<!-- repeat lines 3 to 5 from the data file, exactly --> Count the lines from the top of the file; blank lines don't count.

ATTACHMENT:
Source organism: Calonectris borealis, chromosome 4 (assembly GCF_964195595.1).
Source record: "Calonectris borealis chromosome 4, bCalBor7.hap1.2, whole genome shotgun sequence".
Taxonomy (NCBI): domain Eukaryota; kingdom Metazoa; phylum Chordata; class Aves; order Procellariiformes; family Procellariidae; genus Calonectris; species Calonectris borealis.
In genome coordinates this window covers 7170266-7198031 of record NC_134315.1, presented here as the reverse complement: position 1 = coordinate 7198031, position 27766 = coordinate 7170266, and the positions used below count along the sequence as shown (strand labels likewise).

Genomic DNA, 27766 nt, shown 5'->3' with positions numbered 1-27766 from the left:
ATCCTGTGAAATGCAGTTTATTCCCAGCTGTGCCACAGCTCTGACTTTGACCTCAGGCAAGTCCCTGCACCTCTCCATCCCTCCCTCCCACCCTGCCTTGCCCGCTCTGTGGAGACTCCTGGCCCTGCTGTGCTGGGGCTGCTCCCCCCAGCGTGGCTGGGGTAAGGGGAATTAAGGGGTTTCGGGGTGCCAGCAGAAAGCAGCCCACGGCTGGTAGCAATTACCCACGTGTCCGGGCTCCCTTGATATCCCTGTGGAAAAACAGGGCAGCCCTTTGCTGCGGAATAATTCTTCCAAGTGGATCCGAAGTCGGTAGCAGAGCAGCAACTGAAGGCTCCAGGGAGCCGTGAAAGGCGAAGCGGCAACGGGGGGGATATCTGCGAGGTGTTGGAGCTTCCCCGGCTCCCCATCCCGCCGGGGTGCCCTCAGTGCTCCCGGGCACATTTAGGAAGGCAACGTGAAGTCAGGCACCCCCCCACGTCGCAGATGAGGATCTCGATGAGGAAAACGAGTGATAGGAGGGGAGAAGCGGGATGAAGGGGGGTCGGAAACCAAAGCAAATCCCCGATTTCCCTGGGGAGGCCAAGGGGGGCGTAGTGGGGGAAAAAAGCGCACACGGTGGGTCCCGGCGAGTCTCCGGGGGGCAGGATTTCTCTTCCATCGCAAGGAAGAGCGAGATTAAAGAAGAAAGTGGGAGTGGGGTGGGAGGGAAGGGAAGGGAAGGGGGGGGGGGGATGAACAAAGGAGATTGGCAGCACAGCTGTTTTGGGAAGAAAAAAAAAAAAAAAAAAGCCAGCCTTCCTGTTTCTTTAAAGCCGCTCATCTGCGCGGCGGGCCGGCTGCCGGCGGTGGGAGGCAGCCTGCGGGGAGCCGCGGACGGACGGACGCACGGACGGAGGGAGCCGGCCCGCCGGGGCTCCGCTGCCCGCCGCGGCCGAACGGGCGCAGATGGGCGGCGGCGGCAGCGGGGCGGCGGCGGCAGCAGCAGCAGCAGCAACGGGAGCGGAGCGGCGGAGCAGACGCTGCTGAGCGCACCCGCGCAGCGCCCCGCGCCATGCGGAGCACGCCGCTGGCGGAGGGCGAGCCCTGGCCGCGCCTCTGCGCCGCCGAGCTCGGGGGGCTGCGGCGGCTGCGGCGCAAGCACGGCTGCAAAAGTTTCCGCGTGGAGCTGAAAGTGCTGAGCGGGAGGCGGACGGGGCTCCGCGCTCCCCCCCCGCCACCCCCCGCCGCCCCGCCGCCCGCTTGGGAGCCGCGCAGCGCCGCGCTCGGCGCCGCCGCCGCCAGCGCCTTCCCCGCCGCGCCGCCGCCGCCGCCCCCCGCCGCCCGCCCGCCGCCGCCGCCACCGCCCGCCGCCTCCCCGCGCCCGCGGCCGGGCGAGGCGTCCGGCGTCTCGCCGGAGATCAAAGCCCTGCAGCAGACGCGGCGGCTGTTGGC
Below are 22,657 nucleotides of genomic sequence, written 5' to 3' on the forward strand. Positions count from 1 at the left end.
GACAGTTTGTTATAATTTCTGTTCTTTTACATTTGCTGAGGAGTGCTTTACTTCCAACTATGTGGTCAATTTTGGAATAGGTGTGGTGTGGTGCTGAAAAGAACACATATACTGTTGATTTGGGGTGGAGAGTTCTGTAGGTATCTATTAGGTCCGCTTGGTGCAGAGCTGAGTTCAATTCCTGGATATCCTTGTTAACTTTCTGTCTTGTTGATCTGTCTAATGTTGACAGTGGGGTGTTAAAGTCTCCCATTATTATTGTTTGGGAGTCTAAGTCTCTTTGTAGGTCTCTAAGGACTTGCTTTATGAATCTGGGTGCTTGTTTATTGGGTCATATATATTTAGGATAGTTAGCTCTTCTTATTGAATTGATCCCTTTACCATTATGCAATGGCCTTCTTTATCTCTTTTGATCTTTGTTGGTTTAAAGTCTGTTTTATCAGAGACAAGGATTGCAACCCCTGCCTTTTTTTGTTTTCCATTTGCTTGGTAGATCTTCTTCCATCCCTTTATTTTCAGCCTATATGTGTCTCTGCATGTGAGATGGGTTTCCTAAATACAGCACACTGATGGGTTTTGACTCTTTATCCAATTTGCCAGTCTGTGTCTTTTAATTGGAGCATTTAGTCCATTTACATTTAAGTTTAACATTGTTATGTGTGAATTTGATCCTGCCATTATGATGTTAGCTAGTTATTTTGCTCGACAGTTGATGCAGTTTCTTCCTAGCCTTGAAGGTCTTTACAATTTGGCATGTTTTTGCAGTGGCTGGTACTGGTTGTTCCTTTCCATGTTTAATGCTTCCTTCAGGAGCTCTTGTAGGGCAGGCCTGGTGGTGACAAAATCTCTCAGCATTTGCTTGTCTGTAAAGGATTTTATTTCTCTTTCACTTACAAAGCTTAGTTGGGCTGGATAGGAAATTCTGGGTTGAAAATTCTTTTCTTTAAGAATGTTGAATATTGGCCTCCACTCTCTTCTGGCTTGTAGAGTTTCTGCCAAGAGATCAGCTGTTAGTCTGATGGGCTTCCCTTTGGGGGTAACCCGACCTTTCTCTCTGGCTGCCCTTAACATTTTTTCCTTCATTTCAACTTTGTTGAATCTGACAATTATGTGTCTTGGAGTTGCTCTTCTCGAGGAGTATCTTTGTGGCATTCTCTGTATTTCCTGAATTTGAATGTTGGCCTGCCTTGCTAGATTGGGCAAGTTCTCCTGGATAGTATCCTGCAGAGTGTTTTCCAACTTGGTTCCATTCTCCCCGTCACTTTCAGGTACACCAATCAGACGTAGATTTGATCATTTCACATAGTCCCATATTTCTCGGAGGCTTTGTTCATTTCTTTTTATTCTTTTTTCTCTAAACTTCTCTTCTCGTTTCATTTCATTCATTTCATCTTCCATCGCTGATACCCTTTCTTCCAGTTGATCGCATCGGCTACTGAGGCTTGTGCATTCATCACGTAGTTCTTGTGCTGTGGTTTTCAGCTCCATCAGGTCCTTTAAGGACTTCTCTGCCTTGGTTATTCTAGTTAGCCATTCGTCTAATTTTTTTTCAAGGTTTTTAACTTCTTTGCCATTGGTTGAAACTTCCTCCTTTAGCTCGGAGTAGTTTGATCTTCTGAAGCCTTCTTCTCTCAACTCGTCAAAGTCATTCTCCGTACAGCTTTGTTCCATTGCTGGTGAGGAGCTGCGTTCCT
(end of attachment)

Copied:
Taxonomy (NCBI): domain Eukaryota; kingdom Metazoa; phylum Chordata; class Aves; order Procellariiformes; family Procellariidae; genus Calonectris; species Calonectris borealis.
In genome coordinates this window covers 7170266-7198031 of record NC_134315.1, presented here as the reverse complement: position 1 = coordinate 7198031, position 27766 = coordinate 7170266, and the positions used below count along the sequence as shown (strand labels likewise).

Genomic DNA, 27766 nt, shown 5'->3' with positions numbered 1-27766 from the left: